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Getting a bigger bang for US grant bucks


Comments / {{hitsCtrl.values.hits}} Views / Wednesday, 26 September 2018 00:00


By Professor Prianka Seneviratne, PhD, PEng.

The Government is currently negotiating with the US Government’s Millennium Challenge Corporation to receive $ 480 million of American taxpayer-bucks to address the “lack of access to land, policy uncertainty, and inadequate overland transport”. 

Of this, $350 million is set aside to address “inadequate overland transport” because “weaknesses in transport and logistics infrastructure and planning”, is resulting in “high costs of overland transport”, which in turn are constraining “private investment and entrepreneurship, and that therefore hold back economic growth”. 

The high cost of transport will be addressed by spending the $ 350 million bucks in an Advanced Traffic Management System (ATMS) for Colombo ($ 160 million), a Bus Transport Service Modernisation ($ 50 million) and improving 131 km of road in the central provinces ($ 140 million). 

The main rationale for this, based on a ‘Constraint Analysis’ by Harvard University experts, is that average travel speed in Colombo will drop to 9 kmh by 2013 from 14 kmh in 2012 and further reduce the 20 kmh average speed (based on the expert’s Google Maps-based computations) on major routes. 

These speed drops will “increase transportation cost and shrink market scope”. The experts have estimated that the 20-year economic return on transportation investment will be 19%. However, experts have not reported post investment average speed, crash rates, bus passenger waiting times, etc., in their analysis.

Indeed, Sri Lankans will be thankful to American taxpayers for the $ 480 million grant. The rationale is theoretically sound and proven elsewhere. Yet, will this derive the biggest bang for the buck? Unlikely. Why? 

Take, for example, traffic congestion in Colombo city. Much of it is caused by improper and illegal parking, undisciplined road users (drivers, pedestrians, bicyclists), and traffic mix (bikes, motorbikes, trishaws, buses, trucks, etc.).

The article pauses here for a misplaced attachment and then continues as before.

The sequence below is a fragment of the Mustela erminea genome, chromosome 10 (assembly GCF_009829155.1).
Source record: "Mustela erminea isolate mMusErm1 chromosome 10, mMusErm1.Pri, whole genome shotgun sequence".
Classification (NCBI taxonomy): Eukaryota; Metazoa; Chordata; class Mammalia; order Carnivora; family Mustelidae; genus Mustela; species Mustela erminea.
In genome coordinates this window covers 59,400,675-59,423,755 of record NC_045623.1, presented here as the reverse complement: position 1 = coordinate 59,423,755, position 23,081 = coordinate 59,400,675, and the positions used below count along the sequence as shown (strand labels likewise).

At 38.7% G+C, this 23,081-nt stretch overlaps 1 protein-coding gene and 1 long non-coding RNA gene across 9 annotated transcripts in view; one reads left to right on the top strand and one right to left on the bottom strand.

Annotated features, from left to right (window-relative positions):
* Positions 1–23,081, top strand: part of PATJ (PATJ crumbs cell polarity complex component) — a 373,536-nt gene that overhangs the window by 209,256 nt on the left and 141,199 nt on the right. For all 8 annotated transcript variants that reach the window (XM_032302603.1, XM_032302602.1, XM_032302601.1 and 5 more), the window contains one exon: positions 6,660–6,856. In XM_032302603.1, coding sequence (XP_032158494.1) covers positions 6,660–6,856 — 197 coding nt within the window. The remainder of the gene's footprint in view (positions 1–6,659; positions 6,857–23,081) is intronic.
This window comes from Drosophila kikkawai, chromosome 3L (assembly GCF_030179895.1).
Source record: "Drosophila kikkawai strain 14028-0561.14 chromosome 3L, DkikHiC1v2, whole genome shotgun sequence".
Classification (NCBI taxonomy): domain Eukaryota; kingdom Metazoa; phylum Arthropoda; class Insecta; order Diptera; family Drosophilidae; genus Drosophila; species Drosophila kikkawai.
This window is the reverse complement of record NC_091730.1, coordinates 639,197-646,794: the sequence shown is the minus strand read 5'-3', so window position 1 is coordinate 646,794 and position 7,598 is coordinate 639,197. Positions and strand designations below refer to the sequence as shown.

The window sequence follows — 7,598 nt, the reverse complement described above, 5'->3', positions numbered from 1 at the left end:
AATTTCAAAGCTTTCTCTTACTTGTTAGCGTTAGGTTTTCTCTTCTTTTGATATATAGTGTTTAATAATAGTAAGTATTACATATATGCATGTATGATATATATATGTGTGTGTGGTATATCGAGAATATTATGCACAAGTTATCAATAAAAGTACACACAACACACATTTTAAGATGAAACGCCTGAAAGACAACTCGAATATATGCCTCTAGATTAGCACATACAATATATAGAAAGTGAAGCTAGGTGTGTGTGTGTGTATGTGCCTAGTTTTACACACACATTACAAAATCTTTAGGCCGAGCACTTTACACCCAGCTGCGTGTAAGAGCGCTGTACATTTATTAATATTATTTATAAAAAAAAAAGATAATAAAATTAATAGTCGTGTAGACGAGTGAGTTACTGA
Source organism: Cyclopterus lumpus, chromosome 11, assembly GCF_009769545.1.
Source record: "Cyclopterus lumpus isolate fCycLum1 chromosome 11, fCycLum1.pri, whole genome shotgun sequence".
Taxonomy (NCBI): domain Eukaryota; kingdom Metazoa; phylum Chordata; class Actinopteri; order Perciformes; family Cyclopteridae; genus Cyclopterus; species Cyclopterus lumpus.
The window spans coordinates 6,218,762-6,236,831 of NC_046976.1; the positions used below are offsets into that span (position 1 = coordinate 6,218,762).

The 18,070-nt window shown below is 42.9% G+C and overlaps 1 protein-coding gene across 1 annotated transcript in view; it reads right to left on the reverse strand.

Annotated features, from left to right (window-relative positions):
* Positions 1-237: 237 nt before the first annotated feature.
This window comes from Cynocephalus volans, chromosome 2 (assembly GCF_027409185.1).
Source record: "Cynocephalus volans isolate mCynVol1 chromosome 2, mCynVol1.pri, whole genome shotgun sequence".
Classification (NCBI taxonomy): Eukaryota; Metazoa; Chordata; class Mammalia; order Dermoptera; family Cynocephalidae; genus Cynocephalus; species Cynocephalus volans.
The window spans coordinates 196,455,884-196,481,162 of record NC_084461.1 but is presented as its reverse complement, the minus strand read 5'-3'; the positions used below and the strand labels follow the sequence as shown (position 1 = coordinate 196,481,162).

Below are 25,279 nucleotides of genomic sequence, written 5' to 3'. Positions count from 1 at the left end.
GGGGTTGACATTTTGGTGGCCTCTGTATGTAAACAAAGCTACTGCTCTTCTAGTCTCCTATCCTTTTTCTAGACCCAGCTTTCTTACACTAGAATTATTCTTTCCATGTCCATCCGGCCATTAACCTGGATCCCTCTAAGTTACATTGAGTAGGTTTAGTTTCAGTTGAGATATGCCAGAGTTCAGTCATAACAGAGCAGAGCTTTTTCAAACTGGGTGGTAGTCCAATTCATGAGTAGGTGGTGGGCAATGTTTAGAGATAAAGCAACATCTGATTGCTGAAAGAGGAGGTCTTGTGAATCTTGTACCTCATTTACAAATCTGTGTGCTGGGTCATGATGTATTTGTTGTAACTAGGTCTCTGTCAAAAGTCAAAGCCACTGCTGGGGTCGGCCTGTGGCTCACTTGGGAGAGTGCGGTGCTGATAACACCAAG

Leading academicians in Sri Lanka have been advising the World Bank and other donors on bus transport reforms for more than 20 years, yet according to the Sunday Times of 23 September (‘Private, State buses mow down hundreds every year’), nearly 200 people died in bus-related accidents and 510 in lorry and tricycle-related accidents from January to August 2018. Police say the main cause is “drivers flouting road traffic rules”.

The World Bank says that the bus regulator has “deployed electronic ticket machines on half the nation’s bus fleet and launched a pilot intelligent transportation system”. The Government introduced bus-only lanes in August 2017. But, Culturetrip.com’s “Tips for Taking a Bus in Colombo” include “expect to wait, be prepared to run, have upper body strength, and wear modest clothing”. 

The Sunday Times of 4 March says that “Bus priority lanes cause chaos in Colombo”—after investing Rs. 400 million average speed is 5 kmh compared to 10 kmh before. In this context, should not the MCC negotiating team and the Government be asking themselves whether improving intersections along 205 km of city roads and implementing ATMS, and rationalising bus route, enforcing timetables, and having smart payment systems will return 19% on the investment? 

ATMS, smart fare cards allowing intermodal transfer and some trunk road improvements are helpful. But, it will not return 19% on the buck. For that a country needs disciplined, law abiding, patient and respectful road users. It needs service providers with long-term commitments and not short-term profit orientation. It needs an educated, skilled, and certified workforce. It needs land use changes. The Government should, therefore, have been asked to co-finance at least well-designed and sustained workforce development and road-user education programs to get a better return on the investment. 

It is also surprising why the Harvard experts did not propose improving the railways after reporting that “outdated and limited rail infrastructure makes the already dense road network more congested”. Perhaps because the Government has agreed to borrow for rail than use grants. 

True that Sri Lanka Railways is running at a massive loss-largely because of under-utilised assets, unfair trade unions and unsustainable fare. But, it is much easier to add passenger capacity and better utilise existing freight capacity of the railways with a similar investment in rolling stock and technology. 

Bus reforms could then be aimed at providing more feeder services to the railways. Together, they will reduce congestion significantly more than an ATMS and bus transport reform. The bang for the buck with this approach will certainly be more.


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